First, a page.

Fresh news on smart grid, IoT and green technologies
To take an advantage of new opportunities, utility and energy companies are transforming their systems into smarter energy systems which will feature a two way flow of information and energy. But there is increasing pressure on the companies to deliver consistent and cost effective sources of energy at the same time keeping environmental concerns in mind.
The market for utility analytics and energy analytics can by segmented by different solutions and technologies available, by various applications which includes meter operation, load forecasting, demand response, revenue protection and distribution planning. The market can also be categorized based on type of deployment which includes cloud, hybrid and on premises.
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The market is growing on the back of the factors such as rising demand for energy, need for the greener environment and rising demand from the consumer to know their energy consumption pattern. The market is estimated to grow at a double digit growth rate in the years to come. North America is expected to be the biggest market in terms of revenue generation, followed by Europe.
Companies to take an advantage in the market must insights into performance and usage across the network to take extra effective decisions. Some of the major participants of the market are Oracle, Siemens, IBM, ABB and Schneider, with their strong portfolios in energy analytics. Apart from these many others players are entering the market offering energy analytics solution which shows the huge potential of the market at present as well as in future also.
DNV GL today released findings from a comprehensive survey of nearly 500 commercial facility managers across the United States to analyze the current patterns of energy management and efficiency investments in large- and mid-sized commercial facilities. The potential for cost-effective savings for commercial customers is a 20-30% reduction of current use levels, but utility energy efficiency programs are finding it difficult to achieve their stated energy savings goals. DNV GL undertook the Commercial Facility Pulse Survey to characterize the attitudes of commercial facility managers toward energy efficiency and to use these insights to identify strategies to increase program participation in that segment.
The survey probed the facility owners’ and managers’ attitudes about energy efficiency and the activities they participate in to increase energy efficiency in their facility and characterized three areas of business operations related to energy use: policies and resources, practices and investment, and the perception of the benefits of energy efficiency. DNV GL’s findings on customer practices highlight the importance of three strategies to motivate commercial customers to implement energy efficient technologies and behaviors:
- An activated trade ally network that works closely with utility energy efficiency programs.
- Targeted outreach to commercial facilities that promotes the general business benefits of energy efficiency.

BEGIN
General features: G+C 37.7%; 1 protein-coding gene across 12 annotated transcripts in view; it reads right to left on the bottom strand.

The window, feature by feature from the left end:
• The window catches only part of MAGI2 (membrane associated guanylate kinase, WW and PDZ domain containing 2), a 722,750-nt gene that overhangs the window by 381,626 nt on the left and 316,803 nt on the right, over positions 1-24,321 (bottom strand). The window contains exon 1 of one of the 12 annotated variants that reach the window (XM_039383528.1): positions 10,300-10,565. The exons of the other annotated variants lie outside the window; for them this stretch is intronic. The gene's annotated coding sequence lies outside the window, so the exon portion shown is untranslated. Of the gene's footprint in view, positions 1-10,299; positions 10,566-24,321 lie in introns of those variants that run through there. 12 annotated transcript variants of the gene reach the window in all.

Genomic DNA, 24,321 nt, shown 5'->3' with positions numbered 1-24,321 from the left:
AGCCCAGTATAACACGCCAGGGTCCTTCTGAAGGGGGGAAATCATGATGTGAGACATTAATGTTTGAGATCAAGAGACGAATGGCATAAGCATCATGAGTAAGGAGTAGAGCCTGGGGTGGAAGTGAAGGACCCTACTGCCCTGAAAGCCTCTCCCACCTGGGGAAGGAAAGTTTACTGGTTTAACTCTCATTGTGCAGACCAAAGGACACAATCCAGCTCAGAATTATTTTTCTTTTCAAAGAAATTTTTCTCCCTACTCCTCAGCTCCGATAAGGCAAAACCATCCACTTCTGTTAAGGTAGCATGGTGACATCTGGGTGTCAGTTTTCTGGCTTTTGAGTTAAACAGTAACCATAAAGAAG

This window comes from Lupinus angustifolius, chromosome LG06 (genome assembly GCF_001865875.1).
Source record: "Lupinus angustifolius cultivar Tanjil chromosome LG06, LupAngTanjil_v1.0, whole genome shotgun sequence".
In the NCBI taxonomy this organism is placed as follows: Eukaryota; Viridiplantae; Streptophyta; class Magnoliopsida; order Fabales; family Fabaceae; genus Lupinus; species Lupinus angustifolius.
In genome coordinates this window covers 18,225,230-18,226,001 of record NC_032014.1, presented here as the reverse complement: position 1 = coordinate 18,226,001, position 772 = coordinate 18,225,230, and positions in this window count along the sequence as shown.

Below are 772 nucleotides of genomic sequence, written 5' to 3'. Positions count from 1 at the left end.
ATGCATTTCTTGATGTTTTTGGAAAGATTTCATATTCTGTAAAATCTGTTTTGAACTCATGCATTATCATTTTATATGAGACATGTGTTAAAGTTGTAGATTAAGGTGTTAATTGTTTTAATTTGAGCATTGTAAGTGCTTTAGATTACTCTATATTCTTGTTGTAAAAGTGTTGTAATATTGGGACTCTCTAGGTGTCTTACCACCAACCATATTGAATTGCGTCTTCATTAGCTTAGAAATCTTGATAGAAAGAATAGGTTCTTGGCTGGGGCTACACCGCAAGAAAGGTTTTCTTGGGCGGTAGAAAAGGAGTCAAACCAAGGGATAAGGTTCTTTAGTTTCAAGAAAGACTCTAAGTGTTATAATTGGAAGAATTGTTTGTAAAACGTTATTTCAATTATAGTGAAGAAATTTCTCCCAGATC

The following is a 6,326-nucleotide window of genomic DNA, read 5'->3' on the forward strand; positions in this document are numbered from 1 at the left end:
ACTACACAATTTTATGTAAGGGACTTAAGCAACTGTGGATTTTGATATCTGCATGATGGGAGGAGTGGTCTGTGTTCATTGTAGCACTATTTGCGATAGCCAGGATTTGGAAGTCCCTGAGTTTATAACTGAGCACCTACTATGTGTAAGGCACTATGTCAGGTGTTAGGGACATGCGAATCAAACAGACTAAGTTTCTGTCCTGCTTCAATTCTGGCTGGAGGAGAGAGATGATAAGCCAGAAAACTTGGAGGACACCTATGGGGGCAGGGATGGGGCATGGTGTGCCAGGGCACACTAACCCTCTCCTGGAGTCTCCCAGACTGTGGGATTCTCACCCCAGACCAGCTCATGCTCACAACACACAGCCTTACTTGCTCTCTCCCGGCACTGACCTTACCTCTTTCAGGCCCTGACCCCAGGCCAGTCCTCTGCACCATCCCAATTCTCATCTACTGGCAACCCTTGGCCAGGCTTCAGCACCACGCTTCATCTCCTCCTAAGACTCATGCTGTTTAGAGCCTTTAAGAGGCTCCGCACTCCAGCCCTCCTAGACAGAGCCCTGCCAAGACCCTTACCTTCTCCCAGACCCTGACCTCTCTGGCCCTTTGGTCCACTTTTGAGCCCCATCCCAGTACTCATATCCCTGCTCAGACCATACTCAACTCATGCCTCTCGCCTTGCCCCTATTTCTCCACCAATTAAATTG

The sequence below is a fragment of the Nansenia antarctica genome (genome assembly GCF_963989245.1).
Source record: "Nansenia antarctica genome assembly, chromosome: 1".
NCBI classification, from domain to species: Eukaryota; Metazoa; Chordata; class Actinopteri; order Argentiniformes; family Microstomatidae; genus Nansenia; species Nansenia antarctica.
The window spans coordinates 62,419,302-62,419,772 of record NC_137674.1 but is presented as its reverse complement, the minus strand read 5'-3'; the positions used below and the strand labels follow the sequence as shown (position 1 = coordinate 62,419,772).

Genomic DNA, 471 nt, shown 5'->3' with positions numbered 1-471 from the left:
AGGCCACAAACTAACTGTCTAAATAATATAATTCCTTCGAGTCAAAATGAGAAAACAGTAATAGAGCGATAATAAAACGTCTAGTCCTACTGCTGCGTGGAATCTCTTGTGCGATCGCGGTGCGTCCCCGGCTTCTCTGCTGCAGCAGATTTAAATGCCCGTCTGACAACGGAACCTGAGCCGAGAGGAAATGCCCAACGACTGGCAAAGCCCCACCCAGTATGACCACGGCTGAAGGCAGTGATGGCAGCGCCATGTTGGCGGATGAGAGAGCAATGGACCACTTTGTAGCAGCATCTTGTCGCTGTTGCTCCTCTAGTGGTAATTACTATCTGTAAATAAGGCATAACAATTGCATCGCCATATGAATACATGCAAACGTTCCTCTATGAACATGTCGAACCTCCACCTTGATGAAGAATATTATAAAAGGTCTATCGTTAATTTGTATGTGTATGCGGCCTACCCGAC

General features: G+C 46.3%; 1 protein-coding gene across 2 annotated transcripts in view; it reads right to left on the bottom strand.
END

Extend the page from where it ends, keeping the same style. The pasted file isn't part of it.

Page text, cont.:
- Individual facilities can capture more energy savings through improved operations and maintenance practices and investments in lighting and HVAC technologies.
DNV GL’s Commercial Pulse survey was conducted in Q4 2015 with facility managers of 497 commercial and industrial (C&I) facilities nationwide. The sample for this online survey was restricted to facilities with 50 or more employees, which represents 60 percent of all C&I employment. The results were weighted to reflect the population of C&I facilities by size, region, building type, and participation in utility energy efficiency programs.
Utilities looking to consolidate load management systems are increasingly turning to cloud-based solutions, but concerns over cybersecurity threaten to toss in a hitch. Power companies want systems that can connect all of their energy resources, while also keeping them secure.
Diana Breziner manages demand response programs for PECO Energy, and says a cloud-based demand response management system (DRMS) would give her pause.
“Our cybersecurity has been increased, so I kind of see that as a problem for me, because if I’m going to bring a cloud-based DRMS, I’m going to need a lot of time to be able to implement it and have it go through a security process,” Breziner said.
Utilities are quickly adopting new models to bring together a slew of demand management programs, including commercial and residential offerings that range from one- and two-way pager systems, wi-fi enabled control, direct-control switches and cell networks. The DRMS model can do many things, from balancing and scheduling to demand projections and customer care, but the essential idea is to take a utility’s resources and programs and make them work as efficiently as possible, in concert.
To prepare for the future, mission critical infrastructure must balance the need for near-term ROI and lay the groundwork for future benefits – while hedging the risk and uncertainties of an emerging marketplace. Above all, scrutinise your communications platform.
The concept of smart city and Internet of Things (IoT) is at the peak of the hype cycle. It offers tremendous promise of a future enabled by smart analytics that enhance efficiency, ease congestion, reduce waste and error and make our lives easier. Yet it faces many obstacles. Who will own the data it generates? Who can access it? What about privacy – and security? Who will pay for the infrastructure and who would truly benefit from it?